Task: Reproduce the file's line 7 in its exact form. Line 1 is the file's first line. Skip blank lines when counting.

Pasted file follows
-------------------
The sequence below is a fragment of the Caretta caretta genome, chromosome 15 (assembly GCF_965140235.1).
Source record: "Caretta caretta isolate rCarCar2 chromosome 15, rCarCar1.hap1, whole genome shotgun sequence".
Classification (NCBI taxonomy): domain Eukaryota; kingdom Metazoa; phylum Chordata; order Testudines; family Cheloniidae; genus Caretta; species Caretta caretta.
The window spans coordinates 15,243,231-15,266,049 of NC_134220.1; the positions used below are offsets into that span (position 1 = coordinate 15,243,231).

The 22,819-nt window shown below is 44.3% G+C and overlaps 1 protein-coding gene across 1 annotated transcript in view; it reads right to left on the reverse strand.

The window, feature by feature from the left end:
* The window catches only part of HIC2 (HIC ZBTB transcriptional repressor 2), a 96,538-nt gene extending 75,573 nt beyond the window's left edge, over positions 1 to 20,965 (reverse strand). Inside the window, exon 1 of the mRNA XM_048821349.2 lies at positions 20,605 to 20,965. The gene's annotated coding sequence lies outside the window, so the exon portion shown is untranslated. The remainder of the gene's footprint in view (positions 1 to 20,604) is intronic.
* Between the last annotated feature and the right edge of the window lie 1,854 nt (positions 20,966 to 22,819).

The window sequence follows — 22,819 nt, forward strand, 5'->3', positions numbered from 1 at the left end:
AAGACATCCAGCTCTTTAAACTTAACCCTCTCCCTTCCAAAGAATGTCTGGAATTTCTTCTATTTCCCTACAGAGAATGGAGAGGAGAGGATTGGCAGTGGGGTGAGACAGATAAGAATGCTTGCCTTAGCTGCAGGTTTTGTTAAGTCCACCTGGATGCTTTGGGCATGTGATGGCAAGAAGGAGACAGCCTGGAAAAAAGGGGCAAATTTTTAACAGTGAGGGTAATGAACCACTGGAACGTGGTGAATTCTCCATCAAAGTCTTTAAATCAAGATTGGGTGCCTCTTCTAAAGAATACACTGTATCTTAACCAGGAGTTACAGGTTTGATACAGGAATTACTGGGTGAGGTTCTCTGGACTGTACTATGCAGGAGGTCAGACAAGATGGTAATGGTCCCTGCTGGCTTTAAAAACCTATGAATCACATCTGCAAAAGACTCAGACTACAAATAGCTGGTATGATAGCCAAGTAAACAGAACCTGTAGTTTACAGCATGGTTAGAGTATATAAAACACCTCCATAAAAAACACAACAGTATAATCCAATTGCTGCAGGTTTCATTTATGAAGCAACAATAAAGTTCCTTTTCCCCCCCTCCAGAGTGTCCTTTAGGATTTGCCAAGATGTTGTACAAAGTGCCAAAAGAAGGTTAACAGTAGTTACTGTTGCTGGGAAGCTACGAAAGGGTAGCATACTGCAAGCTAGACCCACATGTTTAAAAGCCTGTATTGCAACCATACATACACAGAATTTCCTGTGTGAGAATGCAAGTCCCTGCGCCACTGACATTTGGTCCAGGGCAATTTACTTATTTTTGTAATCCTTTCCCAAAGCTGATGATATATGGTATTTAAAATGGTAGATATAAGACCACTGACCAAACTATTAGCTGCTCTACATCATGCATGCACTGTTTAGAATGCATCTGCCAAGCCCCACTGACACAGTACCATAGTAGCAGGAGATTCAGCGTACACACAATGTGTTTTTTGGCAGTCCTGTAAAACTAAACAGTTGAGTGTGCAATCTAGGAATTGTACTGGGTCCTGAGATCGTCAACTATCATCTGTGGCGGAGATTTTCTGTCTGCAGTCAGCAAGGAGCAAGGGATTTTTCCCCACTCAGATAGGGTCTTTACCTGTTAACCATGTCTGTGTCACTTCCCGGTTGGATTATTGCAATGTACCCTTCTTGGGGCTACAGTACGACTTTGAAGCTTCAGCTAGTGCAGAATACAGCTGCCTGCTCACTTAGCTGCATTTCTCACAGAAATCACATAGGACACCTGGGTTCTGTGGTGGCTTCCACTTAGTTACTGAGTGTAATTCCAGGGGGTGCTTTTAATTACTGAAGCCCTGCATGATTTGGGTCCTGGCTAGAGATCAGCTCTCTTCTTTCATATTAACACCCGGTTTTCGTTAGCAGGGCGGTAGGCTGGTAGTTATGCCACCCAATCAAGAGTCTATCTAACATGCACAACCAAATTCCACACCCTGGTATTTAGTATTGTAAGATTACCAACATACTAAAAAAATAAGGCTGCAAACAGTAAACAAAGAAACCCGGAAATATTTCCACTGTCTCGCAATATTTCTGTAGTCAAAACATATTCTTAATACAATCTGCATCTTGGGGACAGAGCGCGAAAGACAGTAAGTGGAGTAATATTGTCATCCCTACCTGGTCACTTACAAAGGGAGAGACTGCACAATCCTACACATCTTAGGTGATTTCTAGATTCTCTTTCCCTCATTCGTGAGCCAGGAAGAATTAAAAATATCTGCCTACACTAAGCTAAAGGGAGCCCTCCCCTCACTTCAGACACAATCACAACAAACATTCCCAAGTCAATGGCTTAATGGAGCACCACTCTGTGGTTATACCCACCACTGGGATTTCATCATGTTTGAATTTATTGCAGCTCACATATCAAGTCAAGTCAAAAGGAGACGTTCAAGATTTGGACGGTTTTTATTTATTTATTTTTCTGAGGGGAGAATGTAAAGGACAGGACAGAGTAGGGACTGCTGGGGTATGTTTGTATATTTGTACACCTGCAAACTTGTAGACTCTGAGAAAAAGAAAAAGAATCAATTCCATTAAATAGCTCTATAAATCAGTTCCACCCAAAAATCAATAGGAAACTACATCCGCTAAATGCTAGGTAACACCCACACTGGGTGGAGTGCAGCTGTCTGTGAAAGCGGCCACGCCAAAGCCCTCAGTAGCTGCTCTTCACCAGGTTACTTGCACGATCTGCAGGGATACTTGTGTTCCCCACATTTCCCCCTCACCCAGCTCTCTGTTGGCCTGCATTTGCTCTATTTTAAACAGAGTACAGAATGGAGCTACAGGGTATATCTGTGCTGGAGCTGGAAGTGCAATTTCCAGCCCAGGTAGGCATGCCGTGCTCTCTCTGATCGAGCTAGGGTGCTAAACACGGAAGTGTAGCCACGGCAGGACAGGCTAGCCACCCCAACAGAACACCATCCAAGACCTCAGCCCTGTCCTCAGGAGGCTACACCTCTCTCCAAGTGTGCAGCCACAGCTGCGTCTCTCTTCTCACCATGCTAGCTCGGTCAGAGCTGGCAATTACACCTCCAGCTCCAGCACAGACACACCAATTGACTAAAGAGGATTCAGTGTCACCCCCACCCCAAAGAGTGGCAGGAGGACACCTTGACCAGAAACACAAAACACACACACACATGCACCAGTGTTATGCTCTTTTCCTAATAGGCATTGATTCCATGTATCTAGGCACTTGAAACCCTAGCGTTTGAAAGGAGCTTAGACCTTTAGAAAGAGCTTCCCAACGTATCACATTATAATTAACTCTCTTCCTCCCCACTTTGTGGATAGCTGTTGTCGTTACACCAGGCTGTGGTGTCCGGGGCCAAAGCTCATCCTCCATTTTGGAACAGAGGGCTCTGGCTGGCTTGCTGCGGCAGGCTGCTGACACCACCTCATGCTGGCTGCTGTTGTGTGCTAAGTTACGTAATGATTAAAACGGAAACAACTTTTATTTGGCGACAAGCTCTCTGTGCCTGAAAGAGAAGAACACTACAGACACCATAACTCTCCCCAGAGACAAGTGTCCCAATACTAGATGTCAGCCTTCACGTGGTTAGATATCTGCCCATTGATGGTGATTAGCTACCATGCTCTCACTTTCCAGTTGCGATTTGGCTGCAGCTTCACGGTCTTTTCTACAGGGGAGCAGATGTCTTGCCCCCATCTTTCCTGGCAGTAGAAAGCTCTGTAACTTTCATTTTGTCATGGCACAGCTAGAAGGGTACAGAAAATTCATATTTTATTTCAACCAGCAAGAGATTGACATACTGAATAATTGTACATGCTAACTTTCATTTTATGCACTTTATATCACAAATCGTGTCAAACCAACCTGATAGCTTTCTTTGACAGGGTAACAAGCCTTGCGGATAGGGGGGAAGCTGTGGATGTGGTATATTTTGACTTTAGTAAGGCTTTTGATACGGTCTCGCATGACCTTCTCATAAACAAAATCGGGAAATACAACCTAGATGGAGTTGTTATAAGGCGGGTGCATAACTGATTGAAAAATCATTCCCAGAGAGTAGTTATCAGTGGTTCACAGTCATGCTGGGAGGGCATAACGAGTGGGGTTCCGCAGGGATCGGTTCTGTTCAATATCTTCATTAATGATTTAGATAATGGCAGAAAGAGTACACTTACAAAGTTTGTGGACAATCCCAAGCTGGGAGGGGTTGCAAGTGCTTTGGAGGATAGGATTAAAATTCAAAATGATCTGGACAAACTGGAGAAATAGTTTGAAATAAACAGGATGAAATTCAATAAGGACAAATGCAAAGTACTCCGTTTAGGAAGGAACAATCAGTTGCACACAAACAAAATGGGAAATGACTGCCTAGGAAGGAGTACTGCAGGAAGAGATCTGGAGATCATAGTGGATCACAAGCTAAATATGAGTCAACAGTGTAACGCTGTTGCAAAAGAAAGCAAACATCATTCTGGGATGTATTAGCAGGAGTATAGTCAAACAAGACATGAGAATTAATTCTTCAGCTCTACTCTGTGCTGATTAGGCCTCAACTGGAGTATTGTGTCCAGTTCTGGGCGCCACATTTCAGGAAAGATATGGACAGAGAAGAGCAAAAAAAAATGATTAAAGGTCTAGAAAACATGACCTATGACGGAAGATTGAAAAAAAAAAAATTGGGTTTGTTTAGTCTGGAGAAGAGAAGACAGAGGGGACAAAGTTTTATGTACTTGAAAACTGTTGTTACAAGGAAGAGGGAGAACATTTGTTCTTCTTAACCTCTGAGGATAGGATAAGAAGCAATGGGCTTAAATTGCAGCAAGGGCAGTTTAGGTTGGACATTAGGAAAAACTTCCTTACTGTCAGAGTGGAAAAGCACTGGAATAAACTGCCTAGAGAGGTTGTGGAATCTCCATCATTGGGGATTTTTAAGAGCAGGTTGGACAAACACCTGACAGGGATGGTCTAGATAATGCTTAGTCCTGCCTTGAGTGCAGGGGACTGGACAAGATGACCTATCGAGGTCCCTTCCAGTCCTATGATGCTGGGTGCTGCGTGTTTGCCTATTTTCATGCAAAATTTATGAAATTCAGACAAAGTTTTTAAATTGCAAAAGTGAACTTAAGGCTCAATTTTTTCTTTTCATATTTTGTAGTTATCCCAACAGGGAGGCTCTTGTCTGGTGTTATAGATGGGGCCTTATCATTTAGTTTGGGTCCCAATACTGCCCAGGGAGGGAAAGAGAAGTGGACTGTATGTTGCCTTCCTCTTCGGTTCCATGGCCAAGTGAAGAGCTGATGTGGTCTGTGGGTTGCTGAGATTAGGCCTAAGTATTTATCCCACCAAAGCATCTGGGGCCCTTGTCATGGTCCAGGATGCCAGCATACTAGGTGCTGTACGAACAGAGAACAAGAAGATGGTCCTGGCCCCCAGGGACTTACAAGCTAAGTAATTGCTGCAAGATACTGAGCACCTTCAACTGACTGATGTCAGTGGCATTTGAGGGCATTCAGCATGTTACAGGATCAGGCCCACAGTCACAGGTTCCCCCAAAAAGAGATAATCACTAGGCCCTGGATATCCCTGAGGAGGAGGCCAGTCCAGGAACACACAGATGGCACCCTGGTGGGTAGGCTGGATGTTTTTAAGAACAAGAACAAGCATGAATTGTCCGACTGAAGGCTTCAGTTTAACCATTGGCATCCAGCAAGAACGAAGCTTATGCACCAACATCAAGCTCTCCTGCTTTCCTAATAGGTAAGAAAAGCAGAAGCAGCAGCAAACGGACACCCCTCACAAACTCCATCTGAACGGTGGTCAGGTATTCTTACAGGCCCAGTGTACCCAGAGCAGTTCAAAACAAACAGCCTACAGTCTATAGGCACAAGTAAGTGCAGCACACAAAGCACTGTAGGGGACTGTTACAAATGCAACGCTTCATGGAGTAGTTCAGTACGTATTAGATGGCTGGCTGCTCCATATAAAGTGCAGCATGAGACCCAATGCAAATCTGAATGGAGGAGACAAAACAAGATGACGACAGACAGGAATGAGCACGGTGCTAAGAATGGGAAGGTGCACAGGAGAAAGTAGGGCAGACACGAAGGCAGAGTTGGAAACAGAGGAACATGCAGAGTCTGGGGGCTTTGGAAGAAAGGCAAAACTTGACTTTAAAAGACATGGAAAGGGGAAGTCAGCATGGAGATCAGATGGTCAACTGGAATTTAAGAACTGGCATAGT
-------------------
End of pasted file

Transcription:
* The window catches only part of HIC2 (HIC ZBTB transcriptional repressor 2), a 96,538-nt gene extending 75,573 nt beyond the window's left edge, over positions 1 to 20,965 (reverse strand). Inside the window, exon 1 of the mRNA XM_048821349.2 lies at positions 20,605 to 20,965. The gene's annotated coding sequence lies outside the window, so the exon portion shown is untranslated. The remainder of the gene's footprint in view (positions 1 to 20,604) is intronic.